Samuels immediately became the starting left tackle for the Redskins and was then selected to six Pro Bowls. In 2000, Samuels was one of only four players on offense to start every game, joining Jon Jansen, Mark Fischer and Stephen Alexander. Samuels won co-Offensive Rookie of the Month for October with Dolphins tackle Todd Wade. He missed the last three quarters in the season finale vs. Arizona with a neck injury.[3] In 2001, Samuels started all 16 regular-season games at left tackle and was voted to the Pro Bowl, he earned game balls, along with the rest of the offensive line, for two games: vs. Seattle and at New Orleans.[3] Samuels was featured on the cover of the December 3, 2001 issue of Sports Illustrated along with running back Stephen Davis after becoming the first team in NFL history to lose its first five games, then go on to win its next five games.[3]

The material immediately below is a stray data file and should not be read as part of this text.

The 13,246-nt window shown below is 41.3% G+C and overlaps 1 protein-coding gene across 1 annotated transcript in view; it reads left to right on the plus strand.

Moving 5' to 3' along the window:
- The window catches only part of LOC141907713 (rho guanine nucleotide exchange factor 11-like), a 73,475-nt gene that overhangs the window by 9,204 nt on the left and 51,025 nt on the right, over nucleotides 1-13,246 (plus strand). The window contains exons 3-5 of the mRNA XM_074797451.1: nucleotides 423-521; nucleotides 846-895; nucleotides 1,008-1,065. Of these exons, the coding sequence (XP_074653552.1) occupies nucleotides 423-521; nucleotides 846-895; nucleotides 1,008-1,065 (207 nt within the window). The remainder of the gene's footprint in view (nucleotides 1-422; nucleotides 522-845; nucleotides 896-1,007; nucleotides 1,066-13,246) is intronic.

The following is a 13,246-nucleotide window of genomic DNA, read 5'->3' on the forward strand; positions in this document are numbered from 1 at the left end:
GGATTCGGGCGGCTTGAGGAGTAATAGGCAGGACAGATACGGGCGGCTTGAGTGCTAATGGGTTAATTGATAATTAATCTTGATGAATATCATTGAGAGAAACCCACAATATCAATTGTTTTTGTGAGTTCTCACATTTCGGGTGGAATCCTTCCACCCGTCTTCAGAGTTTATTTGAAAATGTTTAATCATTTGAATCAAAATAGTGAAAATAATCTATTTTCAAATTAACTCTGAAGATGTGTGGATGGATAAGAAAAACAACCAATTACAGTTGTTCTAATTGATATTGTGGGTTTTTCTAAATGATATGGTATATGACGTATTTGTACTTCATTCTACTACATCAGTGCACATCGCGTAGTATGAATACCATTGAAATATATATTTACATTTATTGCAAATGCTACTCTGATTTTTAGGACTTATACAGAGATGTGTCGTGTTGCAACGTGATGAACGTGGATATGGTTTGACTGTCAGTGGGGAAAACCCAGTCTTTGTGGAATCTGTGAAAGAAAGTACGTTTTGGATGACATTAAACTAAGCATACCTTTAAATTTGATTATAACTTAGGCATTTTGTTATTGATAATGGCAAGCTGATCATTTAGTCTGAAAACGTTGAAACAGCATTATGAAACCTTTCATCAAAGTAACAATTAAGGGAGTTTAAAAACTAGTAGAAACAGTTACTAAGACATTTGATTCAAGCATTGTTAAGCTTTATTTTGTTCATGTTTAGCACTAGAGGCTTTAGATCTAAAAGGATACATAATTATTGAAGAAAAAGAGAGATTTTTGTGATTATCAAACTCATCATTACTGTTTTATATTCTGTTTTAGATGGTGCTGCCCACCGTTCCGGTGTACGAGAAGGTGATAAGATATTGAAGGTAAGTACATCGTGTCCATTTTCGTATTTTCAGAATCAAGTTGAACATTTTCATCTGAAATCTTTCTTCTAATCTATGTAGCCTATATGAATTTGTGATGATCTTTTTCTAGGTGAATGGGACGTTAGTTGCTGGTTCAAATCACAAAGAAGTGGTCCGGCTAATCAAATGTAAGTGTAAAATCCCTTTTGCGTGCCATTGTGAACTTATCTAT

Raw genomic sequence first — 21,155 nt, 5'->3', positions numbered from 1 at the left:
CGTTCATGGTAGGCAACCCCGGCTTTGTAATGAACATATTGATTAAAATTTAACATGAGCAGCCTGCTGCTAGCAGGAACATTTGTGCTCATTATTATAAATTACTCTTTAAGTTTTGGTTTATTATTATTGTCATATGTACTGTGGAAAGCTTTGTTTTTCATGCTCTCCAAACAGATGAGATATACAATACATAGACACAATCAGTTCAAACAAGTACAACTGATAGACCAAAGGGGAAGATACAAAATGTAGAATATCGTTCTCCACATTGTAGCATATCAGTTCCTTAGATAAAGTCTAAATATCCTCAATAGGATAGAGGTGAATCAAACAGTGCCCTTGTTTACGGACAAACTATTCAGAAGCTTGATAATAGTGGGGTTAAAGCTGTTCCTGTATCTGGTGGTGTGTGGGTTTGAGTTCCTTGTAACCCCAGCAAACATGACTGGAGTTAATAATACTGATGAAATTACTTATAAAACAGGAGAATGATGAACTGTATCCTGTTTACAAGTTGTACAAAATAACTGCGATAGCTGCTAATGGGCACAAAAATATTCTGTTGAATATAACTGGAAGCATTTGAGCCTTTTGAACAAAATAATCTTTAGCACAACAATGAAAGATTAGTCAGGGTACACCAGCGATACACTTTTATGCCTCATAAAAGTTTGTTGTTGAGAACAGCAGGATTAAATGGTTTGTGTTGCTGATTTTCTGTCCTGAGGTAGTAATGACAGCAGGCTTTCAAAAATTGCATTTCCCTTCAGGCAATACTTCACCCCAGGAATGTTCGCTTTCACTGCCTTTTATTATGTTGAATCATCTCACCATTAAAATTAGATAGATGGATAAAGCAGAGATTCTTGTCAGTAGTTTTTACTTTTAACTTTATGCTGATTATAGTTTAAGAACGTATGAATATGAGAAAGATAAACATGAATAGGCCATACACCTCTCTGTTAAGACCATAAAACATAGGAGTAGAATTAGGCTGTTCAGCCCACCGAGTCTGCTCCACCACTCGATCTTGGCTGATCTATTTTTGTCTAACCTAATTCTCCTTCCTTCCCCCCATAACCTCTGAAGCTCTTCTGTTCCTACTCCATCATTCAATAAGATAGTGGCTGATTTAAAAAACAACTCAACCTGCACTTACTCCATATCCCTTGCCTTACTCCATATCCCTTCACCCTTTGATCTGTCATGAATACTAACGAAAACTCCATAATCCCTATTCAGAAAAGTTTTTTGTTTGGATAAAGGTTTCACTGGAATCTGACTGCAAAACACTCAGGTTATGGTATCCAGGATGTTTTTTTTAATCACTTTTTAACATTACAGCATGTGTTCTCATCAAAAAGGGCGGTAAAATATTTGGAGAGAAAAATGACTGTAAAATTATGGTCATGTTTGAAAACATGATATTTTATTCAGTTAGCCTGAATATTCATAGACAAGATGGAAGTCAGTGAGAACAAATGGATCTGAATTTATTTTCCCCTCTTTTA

In 2002, Samuels started 15 regular-season games at left tackle and earned his second consecutive trip to the Pro Bowl. He was also voted as the Redskins 2002 Ed Block Courage Award winner.[3] In 2003, he started 13 regular-season games at left tackle and missed games vs. New Orleans, at New York Giants and vs. Dallas because of a knee injury.[3]

In 2004, he started all 16 regular-season games at left tackle and helped running back Clinton Portis rush for 1,315 yards, becoming only the fourth Redskin in history to do so in a single season.[3]

Samuels was regarded as the leader of Washington's offensive line. During the 2005 off-season, the Redskins signed him to a 7-year contract worth about $47 million and a signing bonus of about $16 million. In 2005, he started all 16 regular-season games and two postseason contests at left tackle. He was named to the Pro Bowl after helped open up running lanes for Clinton Portis to rush for a franchise-record 1,516 yards.[3] In 2006, he started all 16 regular-season games at left tackle. He helped Ladell Betts rush for a career-best 1,154 rushing yards and four touchdowns. Samuels was named to the Pro Bowl for the second consecutive season.[3]